Tuesday, 24 February 2015

And the results of Christchurch’s four-year scientific experiment are …

The Press, Christchurch’s newspaper, says investors are losing confidence in Christchurch.

Is it any bloody wonder?

For four years now your government has been carrying out a multi-year scientific experiment in central planning. And outside their centrally-planned “core,” the city is thriving. Inside, not so much. Indeed, not at all. Investors and everyone else don’t want anything to do with anything there.

Inside the former central area, central government, Christchurch Council and Canterbury Earthquake Recovery Authority ( CERA ) bureaucrats foolishly locked it all down for over 2 years, before putting on a further head lock with a top-down plan delivering only uncertainty and unrealism. What the earthquake couldn’t do, they did themselves, “with blissfully ignorant and romantic planning, divorced from reality, deliberately forcing unaffordable and unsustainable new rentals.”1

Between lock-outs, throw-outs and the associated uncertainties of a centrally-planned fantasy, business owners and would-be investors just can’t be bothered trying anymore.  Now, says the Press, the 100-day blueprint was 935 days ago

To stand in central Christchurch, you could be forgiven for thinking that you were in a city which had lost its soul. Of course, what we all learned in Christchurch’s magnificent response to its tragedy was that the soul of a city lay in its people. But relatively few people come to the middle of town any more. They won’t until normal human everyday activity returns in force – and this is not wholly the sort of activity that is provided by a convention centre or a stadium. The suspicion is growing that the sort of Christchurch that we all want cannot be legislated for by Cera or its central city blueprint. The privately-funded labour of love that has returned the Isaac Theatre Royal to us in this past year has done more for central city vibrancy, so far, than has come out of the blueprint.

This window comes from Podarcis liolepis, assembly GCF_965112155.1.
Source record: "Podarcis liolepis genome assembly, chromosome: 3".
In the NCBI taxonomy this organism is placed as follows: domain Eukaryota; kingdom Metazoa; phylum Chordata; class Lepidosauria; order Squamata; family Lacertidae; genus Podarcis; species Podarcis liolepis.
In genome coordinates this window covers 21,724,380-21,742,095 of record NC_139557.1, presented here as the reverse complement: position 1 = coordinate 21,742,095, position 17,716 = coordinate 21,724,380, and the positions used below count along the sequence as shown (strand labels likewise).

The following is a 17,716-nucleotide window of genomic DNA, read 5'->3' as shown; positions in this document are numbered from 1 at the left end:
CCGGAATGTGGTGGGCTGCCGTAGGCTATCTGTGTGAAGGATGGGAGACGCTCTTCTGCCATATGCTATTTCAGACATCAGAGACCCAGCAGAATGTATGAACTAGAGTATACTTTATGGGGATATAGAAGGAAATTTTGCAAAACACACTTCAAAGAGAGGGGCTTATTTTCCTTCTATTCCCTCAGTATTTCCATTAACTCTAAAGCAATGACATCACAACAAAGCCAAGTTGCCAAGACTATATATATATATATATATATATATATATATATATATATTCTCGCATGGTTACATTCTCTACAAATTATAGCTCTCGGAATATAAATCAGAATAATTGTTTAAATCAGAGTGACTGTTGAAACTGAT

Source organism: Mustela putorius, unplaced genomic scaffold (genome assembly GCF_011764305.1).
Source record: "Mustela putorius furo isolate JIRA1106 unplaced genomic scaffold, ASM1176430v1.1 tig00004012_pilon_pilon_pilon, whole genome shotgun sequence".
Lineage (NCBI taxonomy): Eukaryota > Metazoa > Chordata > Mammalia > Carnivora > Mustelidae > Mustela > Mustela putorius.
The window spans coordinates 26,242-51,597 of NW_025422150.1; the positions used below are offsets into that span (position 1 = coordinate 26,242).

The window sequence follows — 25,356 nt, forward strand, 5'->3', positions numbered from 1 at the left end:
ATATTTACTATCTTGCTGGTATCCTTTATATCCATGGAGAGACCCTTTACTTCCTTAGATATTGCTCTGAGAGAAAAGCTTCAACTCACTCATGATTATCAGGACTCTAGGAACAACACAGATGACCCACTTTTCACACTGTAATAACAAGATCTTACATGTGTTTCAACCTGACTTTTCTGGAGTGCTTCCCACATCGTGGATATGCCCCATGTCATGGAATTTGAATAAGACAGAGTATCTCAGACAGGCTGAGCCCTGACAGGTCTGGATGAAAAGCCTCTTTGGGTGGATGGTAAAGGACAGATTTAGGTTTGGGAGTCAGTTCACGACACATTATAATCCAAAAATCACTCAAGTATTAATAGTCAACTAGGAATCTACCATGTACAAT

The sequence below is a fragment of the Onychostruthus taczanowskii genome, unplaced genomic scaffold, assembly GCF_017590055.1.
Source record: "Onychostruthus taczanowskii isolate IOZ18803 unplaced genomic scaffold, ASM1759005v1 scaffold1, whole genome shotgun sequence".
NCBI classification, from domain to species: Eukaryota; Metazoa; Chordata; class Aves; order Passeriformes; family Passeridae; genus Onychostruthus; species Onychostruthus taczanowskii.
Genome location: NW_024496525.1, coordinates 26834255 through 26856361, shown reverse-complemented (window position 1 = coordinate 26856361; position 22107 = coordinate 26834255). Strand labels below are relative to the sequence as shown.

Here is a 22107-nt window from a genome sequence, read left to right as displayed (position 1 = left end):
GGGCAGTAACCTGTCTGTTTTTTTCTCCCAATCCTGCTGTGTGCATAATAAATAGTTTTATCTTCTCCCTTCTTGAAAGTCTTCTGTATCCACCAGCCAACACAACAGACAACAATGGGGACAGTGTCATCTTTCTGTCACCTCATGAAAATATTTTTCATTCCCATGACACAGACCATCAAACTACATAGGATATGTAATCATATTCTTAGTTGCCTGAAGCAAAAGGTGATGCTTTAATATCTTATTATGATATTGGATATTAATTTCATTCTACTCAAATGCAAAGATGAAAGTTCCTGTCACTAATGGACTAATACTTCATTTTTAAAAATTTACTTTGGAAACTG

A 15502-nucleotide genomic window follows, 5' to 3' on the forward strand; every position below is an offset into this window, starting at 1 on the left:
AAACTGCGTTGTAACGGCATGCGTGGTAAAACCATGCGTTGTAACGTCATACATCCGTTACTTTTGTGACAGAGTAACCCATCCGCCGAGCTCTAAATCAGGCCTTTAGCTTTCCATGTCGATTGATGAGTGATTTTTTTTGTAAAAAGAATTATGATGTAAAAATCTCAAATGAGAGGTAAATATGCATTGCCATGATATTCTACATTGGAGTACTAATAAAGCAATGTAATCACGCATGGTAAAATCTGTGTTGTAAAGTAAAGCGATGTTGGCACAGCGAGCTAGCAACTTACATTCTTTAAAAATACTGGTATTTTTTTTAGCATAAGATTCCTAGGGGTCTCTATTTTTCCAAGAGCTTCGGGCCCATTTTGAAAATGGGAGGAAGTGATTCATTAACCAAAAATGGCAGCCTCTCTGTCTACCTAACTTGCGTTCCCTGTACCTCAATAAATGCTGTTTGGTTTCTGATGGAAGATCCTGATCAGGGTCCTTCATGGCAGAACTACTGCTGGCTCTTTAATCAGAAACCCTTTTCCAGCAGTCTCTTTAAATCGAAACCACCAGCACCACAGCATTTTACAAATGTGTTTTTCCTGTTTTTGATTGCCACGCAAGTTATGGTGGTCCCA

There are several puzzling things in all this.

The first is analysts like ASB’s Nick Tuffley who sees “no clear reason” why confidence in the region should have dropped so much, and Wealth general manager Jonathan Beale who says the result was "a big surprise." The only puzzling thing is that these analysts are puzzled. They should check their premises about where and how wealth is generated.

The second is the central planners, who after four years of Fortress Christchurch refuse to concede they are the problem, not the solution, insisting instead on carrying out  a replay of the scientific experiment of Joplin and Tuscaloosa – or of East and West Berlin.

The third is your central government, who watch all this happening only to continue ordering up more of the same.

And the fourth is you folk in Christchurch who, despite living with the results every day, and suffering all the health and economic problems because of it, continue to vote for and support your destroyers.

So who are the really stupid ones?


  1. Great post.

    Wish I could contribute something. Ideas from Wakefield/Godley's city founded on price-fixing come to mind, and what Hood said about Christchurch in 'A City Possessed'. Canterbury is still one big puzzle to me.

  2. "And the fourth is you folk in Christchurch who, despite living with the results every day, and suffering all the health and economic problems because of it, continue to vote for and support your destroyers."

    That's because:
    1) It's not all bad (eg: the exceptions outside the core that you note), and
    2) Most National voters think (and they're probably right) that however bad National have been, Labour would have been worse.

  3. Re 2: Labour may not be a total dead loss... 'Labour’s 2014 Ilam candidate, James Dann, blogged recently that while the planners envisioned a compact and vibrant downtown core, planner incompetence will instead have achieved a “Turbo Timaru or a Hefty Hamilton.”'


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